Vryheid van godsdiens : 'n ondersoek na historiese ontwikkelinge van die konsep, en die teologies-kerkregtelike posisie van die Nederduitse Gereformeerde Kerk 1962 tot 2007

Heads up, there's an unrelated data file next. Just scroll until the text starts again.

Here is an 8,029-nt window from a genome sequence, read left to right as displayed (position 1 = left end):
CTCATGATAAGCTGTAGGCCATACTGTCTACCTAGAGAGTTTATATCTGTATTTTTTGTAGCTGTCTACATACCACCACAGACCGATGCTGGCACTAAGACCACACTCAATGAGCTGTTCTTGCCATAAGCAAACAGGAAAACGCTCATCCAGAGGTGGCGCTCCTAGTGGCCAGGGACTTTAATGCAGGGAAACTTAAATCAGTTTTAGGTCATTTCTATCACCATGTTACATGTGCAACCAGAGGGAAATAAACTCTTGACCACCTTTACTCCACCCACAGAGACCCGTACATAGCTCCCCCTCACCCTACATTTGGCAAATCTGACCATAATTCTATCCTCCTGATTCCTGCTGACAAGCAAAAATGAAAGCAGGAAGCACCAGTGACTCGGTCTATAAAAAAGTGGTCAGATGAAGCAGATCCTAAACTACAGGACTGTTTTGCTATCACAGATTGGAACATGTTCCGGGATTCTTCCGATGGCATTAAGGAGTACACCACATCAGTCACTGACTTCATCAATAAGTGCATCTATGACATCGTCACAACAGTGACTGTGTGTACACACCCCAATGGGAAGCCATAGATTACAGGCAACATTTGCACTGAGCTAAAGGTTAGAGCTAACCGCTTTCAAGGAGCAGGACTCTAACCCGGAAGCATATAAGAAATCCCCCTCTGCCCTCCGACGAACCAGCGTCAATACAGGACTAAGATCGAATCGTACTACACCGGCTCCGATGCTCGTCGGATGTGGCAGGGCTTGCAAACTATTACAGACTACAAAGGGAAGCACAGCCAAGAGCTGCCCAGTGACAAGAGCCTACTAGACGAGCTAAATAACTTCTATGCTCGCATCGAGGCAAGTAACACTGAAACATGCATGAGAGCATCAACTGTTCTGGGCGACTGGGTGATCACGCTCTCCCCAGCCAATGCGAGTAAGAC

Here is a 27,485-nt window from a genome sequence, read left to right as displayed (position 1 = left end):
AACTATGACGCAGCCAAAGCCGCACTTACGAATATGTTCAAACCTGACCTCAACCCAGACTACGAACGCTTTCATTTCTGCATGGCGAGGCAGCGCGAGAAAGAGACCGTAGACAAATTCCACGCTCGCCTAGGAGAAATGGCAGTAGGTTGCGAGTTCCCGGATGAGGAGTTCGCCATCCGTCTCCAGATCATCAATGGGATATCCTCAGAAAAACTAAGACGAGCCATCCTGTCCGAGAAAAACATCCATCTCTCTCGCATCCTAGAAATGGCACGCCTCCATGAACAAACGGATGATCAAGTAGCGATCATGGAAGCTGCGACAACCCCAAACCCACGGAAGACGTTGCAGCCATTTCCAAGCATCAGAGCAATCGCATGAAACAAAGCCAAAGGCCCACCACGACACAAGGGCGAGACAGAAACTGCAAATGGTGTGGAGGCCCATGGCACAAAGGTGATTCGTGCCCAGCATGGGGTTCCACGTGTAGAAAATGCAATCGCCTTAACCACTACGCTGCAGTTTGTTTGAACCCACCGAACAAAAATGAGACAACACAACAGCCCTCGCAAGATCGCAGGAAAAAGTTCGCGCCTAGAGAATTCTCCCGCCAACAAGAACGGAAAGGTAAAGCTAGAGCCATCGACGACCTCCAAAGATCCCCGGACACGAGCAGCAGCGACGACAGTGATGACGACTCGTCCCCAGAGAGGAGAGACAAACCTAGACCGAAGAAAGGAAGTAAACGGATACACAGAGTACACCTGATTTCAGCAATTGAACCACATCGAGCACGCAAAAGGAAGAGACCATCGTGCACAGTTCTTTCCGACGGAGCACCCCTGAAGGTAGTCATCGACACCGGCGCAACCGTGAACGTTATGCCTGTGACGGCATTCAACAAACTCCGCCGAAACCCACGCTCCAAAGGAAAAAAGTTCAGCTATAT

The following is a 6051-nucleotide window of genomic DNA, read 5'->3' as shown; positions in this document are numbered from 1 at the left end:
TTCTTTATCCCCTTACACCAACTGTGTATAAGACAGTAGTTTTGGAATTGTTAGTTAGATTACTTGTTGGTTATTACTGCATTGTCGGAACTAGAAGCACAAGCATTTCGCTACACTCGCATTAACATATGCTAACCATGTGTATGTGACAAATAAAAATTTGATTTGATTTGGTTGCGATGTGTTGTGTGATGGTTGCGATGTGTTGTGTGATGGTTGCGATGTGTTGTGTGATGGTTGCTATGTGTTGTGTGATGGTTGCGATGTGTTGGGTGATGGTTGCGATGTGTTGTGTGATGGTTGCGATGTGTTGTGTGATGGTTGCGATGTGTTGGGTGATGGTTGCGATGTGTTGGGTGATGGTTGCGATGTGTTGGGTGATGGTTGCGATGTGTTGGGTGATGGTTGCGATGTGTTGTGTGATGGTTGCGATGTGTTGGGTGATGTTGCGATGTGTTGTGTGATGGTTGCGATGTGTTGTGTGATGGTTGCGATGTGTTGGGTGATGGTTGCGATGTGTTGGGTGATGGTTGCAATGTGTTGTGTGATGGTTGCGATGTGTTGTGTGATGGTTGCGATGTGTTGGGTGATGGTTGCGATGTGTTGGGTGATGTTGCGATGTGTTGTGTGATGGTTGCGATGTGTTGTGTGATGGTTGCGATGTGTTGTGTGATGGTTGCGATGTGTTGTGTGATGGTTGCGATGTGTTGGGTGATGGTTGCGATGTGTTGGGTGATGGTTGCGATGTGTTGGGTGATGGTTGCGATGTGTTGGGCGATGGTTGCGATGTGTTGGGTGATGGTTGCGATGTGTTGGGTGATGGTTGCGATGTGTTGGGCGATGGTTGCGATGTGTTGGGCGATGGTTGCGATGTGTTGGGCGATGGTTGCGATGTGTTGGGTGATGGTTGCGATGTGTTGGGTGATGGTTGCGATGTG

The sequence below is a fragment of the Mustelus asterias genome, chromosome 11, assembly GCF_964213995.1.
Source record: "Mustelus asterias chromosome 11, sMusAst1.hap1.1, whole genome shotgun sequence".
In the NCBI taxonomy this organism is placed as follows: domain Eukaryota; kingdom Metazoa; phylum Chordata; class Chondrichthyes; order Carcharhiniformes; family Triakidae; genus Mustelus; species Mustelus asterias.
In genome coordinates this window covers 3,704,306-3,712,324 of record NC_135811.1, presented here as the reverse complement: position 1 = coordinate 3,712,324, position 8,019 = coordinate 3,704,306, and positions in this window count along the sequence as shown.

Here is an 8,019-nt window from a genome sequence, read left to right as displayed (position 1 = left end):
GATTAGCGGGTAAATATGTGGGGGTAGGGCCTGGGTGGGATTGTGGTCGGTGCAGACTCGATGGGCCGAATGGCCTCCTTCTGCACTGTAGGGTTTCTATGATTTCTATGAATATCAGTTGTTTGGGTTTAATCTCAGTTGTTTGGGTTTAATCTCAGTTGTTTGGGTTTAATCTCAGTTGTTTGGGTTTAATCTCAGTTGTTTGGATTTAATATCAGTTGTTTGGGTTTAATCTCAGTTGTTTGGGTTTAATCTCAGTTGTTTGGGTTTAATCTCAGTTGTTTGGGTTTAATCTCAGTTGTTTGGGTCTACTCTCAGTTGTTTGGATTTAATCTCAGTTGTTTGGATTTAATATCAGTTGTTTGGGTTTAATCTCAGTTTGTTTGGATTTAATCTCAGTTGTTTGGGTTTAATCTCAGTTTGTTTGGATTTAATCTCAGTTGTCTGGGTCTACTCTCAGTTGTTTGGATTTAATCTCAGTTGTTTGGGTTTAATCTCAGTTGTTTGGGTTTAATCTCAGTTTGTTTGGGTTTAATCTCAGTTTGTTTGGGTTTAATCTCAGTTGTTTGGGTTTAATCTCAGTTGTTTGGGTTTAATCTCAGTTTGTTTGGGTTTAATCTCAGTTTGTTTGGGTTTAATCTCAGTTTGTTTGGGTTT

The central theme of this thesis is the historic unfolding of the concept of freedom of religion and its manifestation according to the canonical law of the Dutch Reformed Church since 1962. Two issues were considered, the first being the historic development of freedom of religion while the second issue concerns the status and understanding of freedom of religion since 1962 and the canonical implication for the Dutch Reformed Church between 1962 and 2007. The historic research into the origin of freedom of religion starts with the biblical view of the concept and gives a synopsis of the development until it reaches worldwide recognition as a fundamental constitutional right. Prior to the final understanding of the concept of freedom of religion, different forms and meanings were given to the concept. At first freedom of religion was historically developed and understood as a God-given right of every man. Later on, to protect the society from infringement of human and religious rights, it became necessary to establish freedom of religion worldwide as a recognized constitutional right. It is argued that freedom of religion is in fact the most fundamental right of all the human rights. The research shows the development of religious freedom in the Dutch Reformed Church between 1962 and 2007. From as far as 1652 the Christian religion was a privileged religion in South Africa. The privileged situation of the Dutch Reformed Church in its relation to the state made it unnecessary for them to discuss or define the concept of freedom of religion. Consequently the church gave silent consent to the state’s limited application of religious freedom. In and outside the church there was an ongoing debate that helped the church to formulate its role in religious freedom, which resulted in the document “Church and Society” (1986–1990). With the new Constitution of South Africa in 1996, a new situation developed for the Dutch Reformed Church as well as other churches. The church realized that it must define and take up its own legal position on religious freedom, which is guaranteed in the Constitution of South Africa. The church has the right to express their religious identity in a plural society. The relationship between church and state is expressed in matters such as conditions of employment, church property; matrimony, education, ordinances, religious organisation, etc. These are all issues of religious freedom that are guaranteed in the Constitution. The conclusion of this research will be helpful for churches and religious communities in their capacity of canonical as well as civil law. Religious communities must make optimum use of the provision made by the Constitution for freedom of religion.